Tonight I went back to work. It was my first time back in almost three months. I hadn't been back since my last bleeding episode with Sarah. I was asked about her almost immediately. I wondered if I'd be okay at work. I didn't cry on her one month birthday, but I made up for it over the last couple of days. Lucky for me, the nurse role quickly took over and I was busy and did fine.
I've often thought that working with the elderly is such a gift to the caregiver. That it's a blessing. I had a resident last night who was lashing out at a nurse's aid. And I went in to help. I just kept holding her hands and reassuring her that she was all right. At one point she began getting angry with me, her grip tightening on my hands, but I just kept looking in her eyes and telling her that we were going to help her. Looking that deep into the eyes of a person who is confused always brings to mind the passage in scripture that reminds us "And the king will say to them in reply, 'Amen, I say to you, whatever you did for one of these least brothers of mine, you did for me.' " It's like I looked into her eyes and could see Jesus.
Taking care of a confused elderly person can be as frustrating as taking care of a toddler. Thinking of that scripture reminds me that Christ is there, and renews my patience. So, as we put this woman to bed, and she's clutching my hands, suddenly her face softened and she said, "You really are sweet." And that was my blessing. I have residents who teach me about History and faith. But sometimes I think it's the one's who are farthest from reality that teach me the most. They bless me with compassion. I can tell you honestly that I don't think I bring much to their lives. But they bring so much to mine. I was glad to be back at work and glad to be doing what I do. That doesn't always mean I'm little miss Mary Sunshine about going to work. But at least I picked the right profession.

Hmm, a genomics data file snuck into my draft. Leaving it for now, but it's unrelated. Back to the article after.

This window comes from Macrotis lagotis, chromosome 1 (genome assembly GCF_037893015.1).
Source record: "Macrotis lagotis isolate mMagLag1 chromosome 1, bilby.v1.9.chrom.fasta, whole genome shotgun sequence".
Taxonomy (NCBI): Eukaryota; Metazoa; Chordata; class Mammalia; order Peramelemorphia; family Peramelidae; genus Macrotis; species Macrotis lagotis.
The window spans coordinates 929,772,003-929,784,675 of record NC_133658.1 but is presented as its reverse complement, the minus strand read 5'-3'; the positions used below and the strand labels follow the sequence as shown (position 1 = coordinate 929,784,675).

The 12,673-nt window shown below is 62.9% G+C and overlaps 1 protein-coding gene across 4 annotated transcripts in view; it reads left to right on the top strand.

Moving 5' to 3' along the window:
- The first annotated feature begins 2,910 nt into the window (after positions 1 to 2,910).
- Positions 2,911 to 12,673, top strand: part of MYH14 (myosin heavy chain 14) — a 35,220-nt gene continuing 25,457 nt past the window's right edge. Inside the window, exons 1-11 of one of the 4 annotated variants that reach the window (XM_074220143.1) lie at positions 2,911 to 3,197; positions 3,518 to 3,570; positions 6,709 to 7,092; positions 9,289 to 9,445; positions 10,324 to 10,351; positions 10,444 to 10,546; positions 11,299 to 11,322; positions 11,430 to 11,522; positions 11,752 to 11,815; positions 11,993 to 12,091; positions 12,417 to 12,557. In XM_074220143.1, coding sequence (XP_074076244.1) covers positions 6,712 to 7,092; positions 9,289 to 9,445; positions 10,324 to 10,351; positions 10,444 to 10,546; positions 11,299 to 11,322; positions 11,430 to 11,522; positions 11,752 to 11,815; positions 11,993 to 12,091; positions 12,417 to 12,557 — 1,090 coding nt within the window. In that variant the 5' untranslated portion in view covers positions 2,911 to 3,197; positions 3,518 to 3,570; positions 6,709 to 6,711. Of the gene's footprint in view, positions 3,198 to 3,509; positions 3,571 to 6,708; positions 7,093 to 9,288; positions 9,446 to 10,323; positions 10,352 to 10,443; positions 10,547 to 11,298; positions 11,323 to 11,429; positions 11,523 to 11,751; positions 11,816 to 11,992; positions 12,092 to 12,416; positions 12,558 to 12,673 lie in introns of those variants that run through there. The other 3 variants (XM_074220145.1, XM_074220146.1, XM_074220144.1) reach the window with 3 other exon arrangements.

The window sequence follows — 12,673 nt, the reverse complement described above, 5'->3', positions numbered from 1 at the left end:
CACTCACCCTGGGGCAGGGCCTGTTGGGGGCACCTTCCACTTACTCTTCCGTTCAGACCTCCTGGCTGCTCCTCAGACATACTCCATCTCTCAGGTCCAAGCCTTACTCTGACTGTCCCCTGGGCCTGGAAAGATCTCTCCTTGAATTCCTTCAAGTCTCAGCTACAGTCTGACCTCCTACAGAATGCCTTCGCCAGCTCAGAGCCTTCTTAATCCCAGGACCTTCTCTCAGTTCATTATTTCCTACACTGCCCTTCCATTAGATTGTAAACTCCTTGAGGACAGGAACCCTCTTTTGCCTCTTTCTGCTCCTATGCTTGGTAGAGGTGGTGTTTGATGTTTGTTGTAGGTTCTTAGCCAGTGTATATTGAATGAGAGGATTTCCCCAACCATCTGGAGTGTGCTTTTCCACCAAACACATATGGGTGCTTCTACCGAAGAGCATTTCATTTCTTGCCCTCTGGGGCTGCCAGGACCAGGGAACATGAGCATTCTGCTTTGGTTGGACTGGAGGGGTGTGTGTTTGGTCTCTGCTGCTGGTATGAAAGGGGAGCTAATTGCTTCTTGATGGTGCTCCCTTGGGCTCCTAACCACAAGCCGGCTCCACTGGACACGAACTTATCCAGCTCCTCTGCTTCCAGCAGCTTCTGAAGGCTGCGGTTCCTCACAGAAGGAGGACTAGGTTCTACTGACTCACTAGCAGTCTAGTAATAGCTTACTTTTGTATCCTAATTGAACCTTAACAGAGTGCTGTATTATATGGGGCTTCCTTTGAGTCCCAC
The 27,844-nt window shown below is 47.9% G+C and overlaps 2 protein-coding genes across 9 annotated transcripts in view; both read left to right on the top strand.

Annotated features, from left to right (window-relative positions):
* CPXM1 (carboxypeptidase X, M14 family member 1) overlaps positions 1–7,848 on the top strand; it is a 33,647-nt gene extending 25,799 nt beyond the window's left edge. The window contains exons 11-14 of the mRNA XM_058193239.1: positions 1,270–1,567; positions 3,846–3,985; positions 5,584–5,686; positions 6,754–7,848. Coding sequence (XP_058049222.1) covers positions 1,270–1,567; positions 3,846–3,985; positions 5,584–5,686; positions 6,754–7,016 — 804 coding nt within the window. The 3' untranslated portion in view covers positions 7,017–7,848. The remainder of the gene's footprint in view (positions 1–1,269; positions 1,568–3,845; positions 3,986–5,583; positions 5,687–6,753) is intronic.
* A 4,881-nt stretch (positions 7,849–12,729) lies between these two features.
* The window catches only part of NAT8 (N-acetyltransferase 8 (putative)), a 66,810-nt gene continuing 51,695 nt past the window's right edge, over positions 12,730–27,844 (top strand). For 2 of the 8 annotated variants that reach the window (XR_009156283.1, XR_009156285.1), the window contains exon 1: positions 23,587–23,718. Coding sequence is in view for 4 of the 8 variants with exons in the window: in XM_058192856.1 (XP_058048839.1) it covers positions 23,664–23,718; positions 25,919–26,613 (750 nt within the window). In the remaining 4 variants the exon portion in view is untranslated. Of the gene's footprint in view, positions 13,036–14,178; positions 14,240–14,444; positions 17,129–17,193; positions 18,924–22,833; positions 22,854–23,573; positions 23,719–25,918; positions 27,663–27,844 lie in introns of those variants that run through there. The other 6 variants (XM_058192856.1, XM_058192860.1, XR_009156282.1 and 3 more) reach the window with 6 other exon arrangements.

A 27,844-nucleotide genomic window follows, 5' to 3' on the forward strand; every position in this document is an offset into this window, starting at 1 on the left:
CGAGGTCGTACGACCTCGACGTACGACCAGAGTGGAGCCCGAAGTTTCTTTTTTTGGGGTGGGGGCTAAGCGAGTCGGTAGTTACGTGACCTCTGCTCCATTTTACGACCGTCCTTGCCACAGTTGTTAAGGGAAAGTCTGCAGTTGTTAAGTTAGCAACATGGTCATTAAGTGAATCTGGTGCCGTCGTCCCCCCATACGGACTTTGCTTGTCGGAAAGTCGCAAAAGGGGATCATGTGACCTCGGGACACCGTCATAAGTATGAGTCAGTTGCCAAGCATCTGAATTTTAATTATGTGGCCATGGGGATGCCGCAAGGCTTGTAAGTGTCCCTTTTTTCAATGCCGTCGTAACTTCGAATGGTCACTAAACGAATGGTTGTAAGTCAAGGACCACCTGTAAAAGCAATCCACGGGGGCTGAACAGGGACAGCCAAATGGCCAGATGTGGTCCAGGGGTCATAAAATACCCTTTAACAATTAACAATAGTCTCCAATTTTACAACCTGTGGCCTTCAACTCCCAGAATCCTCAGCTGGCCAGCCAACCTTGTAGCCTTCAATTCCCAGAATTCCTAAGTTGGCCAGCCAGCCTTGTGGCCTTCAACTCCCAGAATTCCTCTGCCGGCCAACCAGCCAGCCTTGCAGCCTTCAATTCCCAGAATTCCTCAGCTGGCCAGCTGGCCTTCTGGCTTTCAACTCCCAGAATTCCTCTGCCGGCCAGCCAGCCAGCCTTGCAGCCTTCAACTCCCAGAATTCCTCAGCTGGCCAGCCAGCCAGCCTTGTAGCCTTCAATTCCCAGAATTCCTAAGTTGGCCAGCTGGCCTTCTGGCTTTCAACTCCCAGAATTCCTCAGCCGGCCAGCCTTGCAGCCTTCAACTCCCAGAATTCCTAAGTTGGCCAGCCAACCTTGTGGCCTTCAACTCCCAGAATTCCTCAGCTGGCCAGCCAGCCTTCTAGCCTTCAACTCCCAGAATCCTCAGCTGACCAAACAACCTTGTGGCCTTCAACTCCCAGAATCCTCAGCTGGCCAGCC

If anyone can, please pray for Jennifer's dad. He's going downhill fast from the cancer, and we need a miracle.